That night we went out for a meal together in the restaurant. We could eat in the room but as I didn’t have to brave walking far to go out after the C-section and meals out don’t happen often with four kids under 10! It was lovely.
Beth the midwife visited to check over Ellsia and I before we left. She gave us lots of info to take home and for any follow up support. I could have seen the physio too but we didn’t have time and I felt fine to go home.
I couldn’t recommend it higher having private care during pregnancy. I had the boys in the public system and the staff were lovely and accommodating.
I assumed it wasn’t much different as a private patient unless there’s something major, but choosing a specialist and develop an ongoing relationship meant I had much more confidence throughout the pregnancy because of that continuity of care.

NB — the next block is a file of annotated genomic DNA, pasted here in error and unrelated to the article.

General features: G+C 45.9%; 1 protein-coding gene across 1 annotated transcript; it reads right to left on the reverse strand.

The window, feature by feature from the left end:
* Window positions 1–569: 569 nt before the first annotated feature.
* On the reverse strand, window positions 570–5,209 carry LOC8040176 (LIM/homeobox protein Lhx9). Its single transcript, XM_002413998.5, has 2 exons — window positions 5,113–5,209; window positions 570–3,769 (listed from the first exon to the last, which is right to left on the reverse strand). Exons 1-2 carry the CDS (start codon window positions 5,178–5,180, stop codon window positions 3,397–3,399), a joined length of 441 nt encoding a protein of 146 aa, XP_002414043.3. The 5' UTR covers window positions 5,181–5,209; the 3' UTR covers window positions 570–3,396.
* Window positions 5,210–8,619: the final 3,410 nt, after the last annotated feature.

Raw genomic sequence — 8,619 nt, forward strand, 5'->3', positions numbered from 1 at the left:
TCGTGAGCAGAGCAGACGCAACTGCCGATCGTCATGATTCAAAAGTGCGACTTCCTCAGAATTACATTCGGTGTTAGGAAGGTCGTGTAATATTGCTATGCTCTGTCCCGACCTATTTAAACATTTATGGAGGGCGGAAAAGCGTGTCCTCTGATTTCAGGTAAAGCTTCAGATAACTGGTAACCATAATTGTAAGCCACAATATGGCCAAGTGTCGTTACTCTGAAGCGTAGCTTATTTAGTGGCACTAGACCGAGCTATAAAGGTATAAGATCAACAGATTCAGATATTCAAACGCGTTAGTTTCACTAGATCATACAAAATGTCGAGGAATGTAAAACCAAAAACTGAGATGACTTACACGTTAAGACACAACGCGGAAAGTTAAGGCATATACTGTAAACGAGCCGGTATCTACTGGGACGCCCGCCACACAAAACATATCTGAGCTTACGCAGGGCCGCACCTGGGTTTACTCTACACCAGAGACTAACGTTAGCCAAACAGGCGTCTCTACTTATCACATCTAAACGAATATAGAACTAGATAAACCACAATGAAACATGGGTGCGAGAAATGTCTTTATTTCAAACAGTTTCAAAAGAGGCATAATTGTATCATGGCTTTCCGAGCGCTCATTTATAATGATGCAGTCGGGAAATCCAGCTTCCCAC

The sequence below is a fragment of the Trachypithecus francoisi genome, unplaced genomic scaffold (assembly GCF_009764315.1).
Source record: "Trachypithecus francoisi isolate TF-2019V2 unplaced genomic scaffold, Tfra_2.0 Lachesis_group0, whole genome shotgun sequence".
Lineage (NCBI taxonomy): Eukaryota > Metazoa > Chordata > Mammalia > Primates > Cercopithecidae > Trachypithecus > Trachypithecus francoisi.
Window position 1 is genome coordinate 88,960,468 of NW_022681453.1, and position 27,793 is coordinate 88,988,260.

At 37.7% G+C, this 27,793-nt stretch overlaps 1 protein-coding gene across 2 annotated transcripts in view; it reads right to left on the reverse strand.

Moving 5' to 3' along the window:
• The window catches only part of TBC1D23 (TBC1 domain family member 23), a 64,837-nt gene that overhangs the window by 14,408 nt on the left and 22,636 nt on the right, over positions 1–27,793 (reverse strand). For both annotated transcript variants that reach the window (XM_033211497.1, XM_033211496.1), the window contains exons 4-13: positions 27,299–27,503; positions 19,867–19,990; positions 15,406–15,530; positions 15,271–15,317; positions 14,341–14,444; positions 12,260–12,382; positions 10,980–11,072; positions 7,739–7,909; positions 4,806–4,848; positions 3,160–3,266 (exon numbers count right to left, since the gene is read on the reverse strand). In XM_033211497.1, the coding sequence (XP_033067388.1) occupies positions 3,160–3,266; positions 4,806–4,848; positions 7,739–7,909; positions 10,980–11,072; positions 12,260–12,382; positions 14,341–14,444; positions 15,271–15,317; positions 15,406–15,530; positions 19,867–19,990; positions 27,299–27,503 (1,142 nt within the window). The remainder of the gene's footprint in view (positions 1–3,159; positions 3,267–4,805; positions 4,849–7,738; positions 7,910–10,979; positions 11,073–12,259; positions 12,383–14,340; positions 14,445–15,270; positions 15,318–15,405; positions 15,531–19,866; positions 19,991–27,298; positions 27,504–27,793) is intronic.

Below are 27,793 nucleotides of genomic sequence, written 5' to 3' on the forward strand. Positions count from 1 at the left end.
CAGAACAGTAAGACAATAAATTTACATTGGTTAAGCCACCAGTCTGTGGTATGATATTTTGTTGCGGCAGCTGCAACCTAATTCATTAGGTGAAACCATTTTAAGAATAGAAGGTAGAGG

Initially we weren’t going to use the post-natal service. Living in Smithton it’s a long time to be away from the kids. We thought John could travel back and forth and realised it would be so convenient for him to come back to the hotel. Even though we had just one night in the end, it was the highlight of the birthing experience.
I wasn’t a firm believer in health cover when I was younger; I thought it was for older, less healthy people. Now we have a family, quick access to good quality medical care without hassle gives us so much peace of mind.